The following is an excerpt from my new book, “The Failures of Farming and the Necessity of Wildtending,” available here.
The news here is that the lives of most of our progenitors were better than we think. We’re flattering ourselves by believing that their existence was so grim and that our modern, civilized one is, by comparison, so great. —John Lanchester
The “Agricultural Revolution” is lauded as one of the greatest achievements in the history of the human race, proof positive of “Progress” and of our own exalted status “a little lower than angels.” Doubtless, it is among the most momentous changes that our species has experienced, on par with the utilization of fire, the development of language and the splitting of the atom. However, a closer look, based on research and scholarship, reveals that the adoption of farming led to declines in human health, caused sharp social inequities, started a war on the environment, and put us on a road that’s headed towards extinction.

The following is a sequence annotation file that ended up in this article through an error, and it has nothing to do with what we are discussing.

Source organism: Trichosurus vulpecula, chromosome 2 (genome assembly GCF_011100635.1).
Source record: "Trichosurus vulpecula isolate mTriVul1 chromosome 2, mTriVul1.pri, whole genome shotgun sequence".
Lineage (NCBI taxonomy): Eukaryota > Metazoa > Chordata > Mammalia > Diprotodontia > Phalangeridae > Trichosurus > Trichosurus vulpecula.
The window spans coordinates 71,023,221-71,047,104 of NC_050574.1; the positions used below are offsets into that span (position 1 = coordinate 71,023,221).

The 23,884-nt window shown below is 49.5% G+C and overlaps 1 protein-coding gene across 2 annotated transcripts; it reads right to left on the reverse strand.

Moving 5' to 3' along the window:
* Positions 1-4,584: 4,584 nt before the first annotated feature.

But wasn’t life before farming miserable? Notoriously “nasty, brutish and short?” Weren’t hunters and gatherers always on the edge of starvation, constantly focused on survival, and never able to enjoy free time? According to experts who study history: No.